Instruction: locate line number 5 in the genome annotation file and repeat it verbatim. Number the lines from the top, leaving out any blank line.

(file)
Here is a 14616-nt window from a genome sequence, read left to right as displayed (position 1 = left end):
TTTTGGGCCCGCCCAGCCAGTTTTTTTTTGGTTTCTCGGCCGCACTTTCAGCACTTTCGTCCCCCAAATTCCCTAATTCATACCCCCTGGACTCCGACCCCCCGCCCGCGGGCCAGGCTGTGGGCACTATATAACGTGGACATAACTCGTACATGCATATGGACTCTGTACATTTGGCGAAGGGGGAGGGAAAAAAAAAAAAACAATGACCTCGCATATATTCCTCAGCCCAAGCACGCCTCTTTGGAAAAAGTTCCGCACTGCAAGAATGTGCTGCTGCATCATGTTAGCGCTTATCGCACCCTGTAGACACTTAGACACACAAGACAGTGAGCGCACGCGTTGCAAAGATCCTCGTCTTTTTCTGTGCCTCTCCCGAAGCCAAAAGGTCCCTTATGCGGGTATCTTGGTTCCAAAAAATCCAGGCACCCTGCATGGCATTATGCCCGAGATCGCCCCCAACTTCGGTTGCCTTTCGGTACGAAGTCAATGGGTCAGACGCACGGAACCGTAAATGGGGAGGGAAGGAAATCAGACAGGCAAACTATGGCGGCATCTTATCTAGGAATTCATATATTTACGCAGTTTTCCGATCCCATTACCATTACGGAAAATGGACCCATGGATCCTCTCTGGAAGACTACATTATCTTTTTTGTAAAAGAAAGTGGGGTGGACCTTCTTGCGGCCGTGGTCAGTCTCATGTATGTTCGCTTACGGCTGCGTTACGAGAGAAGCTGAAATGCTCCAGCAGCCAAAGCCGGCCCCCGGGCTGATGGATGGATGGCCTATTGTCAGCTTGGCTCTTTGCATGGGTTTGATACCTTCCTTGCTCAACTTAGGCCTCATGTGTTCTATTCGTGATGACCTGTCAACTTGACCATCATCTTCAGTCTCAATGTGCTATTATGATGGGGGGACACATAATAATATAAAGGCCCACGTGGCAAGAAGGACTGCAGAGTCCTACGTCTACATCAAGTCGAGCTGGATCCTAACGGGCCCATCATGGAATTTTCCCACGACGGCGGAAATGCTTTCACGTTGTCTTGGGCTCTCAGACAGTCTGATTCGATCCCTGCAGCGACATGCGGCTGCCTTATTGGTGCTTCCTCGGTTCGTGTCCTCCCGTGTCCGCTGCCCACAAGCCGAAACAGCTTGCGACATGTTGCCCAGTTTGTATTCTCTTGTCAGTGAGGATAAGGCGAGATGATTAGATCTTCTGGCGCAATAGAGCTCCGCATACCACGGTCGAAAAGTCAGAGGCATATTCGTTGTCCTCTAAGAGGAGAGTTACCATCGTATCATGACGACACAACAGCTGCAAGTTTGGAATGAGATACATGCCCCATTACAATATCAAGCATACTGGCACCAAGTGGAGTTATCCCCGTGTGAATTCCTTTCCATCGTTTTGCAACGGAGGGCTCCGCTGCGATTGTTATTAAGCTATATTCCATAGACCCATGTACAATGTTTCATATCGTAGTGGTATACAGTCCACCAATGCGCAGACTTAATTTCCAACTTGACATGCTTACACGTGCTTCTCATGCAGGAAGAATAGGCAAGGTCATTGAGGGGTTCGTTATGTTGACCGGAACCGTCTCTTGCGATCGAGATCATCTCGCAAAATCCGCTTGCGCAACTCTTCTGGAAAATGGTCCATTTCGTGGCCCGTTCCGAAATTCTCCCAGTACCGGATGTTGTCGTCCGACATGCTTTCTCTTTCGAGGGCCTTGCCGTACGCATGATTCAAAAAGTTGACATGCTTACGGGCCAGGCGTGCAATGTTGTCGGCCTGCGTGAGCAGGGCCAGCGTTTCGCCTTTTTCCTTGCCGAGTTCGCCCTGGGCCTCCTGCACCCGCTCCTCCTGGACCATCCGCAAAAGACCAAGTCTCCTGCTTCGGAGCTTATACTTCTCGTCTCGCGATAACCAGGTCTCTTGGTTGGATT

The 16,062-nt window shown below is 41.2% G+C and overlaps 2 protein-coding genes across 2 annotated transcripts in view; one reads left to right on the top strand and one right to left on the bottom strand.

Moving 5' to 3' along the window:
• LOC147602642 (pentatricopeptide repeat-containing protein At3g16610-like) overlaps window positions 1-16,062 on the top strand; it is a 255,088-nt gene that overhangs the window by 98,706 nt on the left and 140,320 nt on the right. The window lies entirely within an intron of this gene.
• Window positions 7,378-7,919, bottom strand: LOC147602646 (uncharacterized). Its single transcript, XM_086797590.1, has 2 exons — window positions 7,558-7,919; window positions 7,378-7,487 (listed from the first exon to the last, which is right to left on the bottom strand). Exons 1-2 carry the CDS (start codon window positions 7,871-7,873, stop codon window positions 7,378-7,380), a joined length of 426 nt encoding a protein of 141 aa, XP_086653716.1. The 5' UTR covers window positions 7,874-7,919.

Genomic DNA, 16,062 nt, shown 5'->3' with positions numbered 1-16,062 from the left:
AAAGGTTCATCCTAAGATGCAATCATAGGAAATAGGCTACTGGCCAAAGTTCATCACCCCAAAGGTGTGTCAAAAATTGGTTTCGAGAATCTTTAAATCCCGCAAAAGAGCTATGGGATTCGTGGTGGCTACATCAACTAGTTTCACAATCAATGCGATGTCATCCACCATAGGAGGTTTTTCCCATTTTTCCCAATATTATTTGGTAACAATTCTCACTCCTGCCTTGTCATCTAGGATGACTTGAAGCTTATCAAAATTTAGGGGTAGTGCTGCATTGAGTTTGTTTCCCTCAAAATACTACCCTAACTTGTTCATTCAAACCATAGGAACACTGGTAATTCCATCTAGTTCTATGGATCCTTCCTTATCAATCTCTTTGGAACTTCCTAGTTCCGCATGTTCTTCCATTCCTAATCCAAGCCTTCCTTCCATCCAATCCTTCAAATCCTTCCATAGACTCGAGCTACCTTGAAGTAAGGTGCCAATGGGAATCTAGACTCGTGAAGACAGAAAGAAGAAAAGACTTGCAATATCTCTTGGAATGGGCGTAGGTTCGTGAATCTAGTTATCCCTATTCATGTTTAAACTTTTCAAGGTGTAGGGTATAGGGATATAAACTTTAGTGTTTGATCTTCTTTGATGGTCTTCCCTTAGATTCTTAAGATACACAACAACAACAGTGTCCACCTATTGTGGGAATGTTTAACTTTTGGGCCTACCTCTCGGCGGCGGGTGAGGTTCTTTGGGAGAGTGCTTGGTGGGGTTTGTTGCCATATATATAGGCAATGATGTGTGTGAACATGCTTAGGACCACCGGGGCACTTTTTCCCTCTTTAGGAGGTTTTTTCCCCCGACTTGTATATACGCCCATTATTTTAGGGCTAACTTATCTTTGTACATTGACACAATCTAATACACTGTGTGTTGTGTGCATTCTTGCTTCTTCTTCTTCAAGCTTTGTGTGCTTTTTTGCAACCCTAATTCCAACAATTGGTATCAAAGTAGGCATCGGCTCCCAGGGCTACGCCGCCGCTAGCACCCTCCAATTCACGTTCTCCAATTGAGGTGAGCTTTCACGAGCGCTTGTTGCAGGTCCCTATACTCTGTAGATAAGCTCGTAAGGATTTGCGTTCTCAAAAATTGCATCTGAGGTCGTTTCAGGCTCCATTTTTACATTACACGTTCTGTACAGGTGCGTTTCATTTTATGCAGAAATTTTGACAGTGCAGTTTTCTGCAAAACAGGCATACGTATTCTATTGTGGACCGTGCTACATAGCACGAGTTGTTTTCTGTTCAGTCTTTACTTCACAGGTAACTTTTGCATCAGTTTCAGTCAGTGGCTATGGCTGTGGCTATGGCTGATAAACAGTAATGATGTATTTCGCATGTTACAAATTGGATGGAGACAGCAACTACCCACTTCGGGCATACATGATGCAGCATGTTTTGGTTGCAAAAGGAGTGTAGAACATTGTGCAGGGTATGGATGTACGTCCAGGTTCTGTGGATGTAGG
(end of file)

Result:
• LOC147602642 (pentatricopeptide repeat-containing protein At3g16610-like) overlaps window positions 1-16,062 on the top strand; it is a 255,088-nt gene that overhangs the window by 98,706 nt on the left and 140,320 nt on the right. The window lies entirely within an intron of this gene.